We had already listed on Great Au Pair, a site which charged a steep US$60 for a month’s premium membership. And you needed to have a premium membership in order to contact potential nannies – so basically for the site to be of any use, although of course it was easy to sign up for the free version without realising that. Despite the name, the site promised it was also possible to hire nannies for any country in the world. We had plenty of applicants: but nobody from the Maldives, and most expecting the same salaries from their home countries: France, the UK, the US. Here in the Maldives we are able to offer a salary that is much better than the local going rate, but it still doesn’t compare to a Western income. Plus, we didn’t want to pay for an air-fare over here or organise work permits – so in the end, the site was a flop for us. We needed to go local.

And then I found it: Ibay. It’s the Maldivian equivalent of Ebay, and it has jobs. It’s a hassle to sign up for: you have to register with a bizarre SMS back-and-forth, the terms and conditions you agree to are only in Divehi (so God knows what I agreed to!) and the links aren’t the easiest, but, but, but – 100% worth it.
Maldivians seem pretty keen on their phones, so I gave out – with some reluctance – my phone number as well as a robot-protected version of my email address. Nobody bothered with my email. I had ten applicants the first day, and ten the next. Where were all these would-be-nannies coming from? I didn’t care. Well I did, but there was time for going through their CV’s later. For now I just wanted to feel gratitude that anyone had replied at all. The resort hadn’t made any progress finding anyone else, and I had begun to feel like we’d just fired the only nanny on Male’.

Of course, not all the applicants were what we wanted. The most memorable was Amina. Our text conversation went like this:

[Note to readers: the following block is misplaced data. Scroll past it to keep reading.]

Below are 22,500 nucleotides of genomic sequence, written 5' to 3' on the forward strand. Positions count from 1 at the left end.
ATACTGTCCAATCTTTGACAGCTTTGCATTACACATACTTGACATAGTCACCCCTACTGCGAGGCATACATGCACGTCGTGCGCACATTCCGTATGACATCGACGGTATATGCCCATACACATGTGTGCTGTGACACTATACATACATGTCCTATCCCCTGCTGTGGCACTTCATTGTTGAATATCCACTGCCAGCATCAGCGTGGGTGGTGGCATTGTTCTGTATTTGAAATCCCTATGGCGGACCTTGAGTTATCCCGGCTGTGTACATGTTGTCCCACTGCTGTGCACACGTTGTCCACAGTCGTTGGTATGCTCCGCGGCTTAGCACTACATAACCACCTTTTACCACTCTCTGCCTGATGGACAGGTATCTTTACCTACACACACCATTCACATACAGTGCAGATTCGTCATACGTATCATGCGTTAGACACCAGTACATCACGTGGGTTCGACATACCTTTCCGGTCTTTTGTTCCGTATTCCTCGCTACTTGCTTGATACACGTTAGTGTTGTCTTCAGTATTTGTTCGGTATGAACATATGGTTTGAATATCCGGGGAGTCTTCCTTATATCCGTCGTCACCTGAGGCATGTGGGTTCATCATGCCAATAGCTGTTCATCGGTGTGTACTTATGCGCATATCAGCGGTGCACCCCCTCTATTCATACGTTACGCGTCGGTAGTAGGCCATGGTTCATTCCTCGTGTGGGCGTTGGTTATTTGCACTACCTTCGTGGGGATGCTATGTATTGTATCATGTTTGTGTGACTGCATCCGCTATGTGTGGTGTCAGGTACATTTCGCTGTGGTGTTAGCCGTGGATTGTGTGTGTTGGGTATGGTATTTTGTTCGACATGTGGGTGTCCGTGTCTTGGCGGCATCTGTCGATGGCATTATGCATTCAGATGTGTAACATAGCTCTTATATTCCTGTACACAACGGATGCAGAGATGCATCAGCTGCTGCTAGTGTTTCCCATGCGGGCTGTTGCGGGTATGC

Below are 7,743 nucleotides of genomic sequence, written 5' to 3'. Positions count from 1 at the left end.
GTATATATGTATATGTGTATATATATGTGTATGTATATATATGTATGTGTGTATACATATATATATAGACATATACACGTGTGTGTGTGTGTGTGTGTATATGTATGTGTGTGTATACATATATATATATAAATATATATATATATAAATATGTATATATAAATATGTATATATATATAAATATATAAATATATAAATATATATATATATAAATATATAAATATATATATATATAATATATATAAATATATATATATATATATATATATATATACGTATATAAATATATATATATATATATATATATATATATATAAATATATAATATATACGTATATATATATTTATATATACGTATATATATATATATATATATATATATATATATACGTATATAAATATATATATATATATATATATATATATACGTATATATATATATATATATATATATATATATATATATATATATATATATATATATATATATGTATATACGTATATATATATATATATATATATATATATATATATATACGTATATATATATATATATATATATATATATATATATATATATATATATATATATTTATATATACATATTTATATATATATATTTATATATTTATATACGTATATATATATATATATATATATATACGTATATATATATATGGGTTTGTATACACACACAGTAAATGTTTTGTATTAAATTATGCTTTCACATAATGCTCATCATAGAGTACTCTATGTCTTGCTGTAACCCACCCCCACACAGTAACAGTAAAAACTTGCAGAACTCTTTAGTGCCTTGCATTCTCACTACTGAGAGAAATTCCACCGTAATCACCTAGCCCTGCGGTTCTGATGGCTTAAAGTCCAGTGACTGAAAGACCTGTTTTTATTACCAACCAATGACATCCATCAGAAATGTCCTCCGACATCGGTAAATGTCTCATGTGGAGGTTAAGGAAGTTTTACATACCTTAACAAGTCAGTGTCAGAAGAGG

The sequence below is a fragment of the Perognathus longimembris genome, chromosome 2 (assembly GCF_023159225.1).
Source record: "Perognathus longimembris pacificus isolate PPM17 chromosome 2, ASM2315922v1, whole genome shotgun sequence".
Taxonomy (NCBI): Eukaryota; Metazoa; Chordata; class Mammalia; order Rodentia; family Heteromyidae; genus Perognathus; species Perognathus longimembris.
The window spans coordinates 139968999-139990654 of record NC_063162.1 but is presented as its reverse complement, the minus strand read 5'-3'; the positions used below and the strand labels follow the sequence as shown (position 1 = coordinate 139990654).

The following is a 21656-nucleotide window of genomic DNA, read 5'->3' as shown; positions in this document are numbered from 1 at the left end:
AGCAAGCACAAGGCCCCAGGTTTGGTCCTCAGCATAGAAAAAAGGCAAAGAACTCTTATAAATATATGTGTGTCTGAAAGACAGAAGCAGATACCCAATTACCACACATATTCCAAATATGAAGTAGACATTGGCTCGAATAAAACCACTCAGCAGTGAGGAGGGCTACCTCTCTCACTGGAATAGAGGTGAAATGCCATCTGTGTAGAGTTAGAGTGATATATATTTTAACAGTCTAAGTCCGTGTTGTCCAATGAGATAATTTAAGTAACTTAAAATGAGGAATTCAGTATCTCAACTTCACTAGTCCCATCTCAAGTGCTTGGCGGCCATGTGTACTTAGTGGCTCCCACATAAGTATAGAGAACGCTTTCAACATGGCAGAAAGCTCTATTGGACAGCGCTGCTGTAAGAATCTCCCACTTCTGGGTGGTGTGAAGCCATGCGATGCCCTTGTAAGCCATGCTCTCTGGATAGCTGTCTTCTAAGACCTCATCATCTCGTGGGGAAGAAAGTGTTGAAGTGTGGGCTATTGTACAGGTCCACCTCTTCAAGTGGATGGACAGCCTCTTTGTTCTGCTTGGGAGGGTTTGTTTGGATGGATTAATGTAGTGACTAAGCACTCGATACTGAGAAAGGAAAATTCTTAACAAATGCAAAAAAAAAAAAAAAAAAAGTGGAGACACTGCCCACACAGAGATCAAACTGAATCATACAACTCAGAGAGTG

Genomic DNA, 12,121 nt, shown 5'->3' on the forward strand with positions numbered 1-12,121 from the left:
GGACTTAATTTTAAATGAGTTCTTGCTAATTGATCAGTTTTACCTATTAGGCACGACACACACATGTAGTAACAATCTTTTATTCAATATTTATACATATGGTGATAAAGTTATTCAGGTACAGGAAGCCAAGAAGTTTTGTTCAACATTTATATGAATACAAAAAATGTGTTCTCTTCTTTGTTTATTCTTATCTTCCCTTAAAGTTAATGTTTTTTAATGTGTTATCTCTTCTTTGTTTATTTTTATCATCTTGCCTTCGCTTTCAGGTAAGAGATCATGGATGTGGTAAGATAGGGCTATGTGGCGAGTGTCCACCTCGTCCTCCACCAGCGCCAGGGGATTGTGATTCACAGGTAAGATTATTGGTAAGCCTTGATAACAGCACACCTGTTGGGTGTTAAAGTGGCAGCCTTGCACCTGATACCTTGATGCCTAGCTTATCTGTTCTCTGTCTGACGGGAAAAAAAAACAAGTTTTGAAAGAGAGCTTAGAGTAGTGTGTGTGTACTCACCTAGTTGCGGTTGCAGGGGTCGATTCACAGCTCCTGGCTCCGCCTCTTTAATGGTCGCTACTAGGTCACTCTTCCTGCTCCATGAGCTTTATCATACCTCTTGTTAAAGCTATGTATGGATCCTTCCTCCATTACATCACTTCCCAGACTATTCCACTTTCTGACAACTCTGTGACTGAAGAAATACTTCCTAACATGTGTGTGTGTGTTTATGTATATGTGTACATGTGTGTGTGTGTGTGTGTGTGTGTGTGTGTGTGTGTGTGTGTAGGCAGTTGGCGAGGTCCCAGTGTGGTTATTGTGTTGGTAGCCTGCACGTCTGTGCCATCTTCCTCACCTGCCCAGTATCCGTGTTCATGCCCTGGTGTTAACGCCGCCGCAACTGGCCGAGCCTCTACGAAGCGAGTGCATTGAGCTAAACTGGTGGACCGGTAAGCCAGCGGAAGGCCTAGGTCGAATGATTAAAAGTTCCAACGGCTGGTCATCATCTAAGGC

Amina: How much you paying.

Amina (five minutes later) Why you no text me back.

Me: Hi, can you tell me your name, whether or not you are living in Male and your childcare experience please. [I give her the salary range]

Amina: So how many hours I have to work

Me: Four days per week and two evenings.

Amina: I want to keep the baby with me in Male’ during day

Me: Sorry, she has to stay on the resort

Amina: I will come and see environment then decide if I accept the job.

Uh, sorry Amina, but no-one’s offering it to you! We may be a little bit desperate for a brilliant nanny, but you’re certainly not The One and we ‘re not THAT desperate. Been there, done that. Not doing it again.

But then moments later:

“Hi, I saw your advert for a babysitter for your family. Am really interested to spend time with kids. I am a Sri Lankan, married, living in Male’. Thanks, Martha.”

Photo credit: Dharmaflix

Now that is more like it.
We haven’t got to the interviewing stage yet, but today I’m feeling upbeat: somewhere in my phone inbox is someone who will take good care of my beloved little one.
Today, despite all the idiosyncrasies and dysfunction of everyday life here, is suddenly bright and warm with sunshine.

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One thought on “Finding Childcare in the Maldives

  1. Pingback: Tiny Island: Pros and Cons | Expat Travels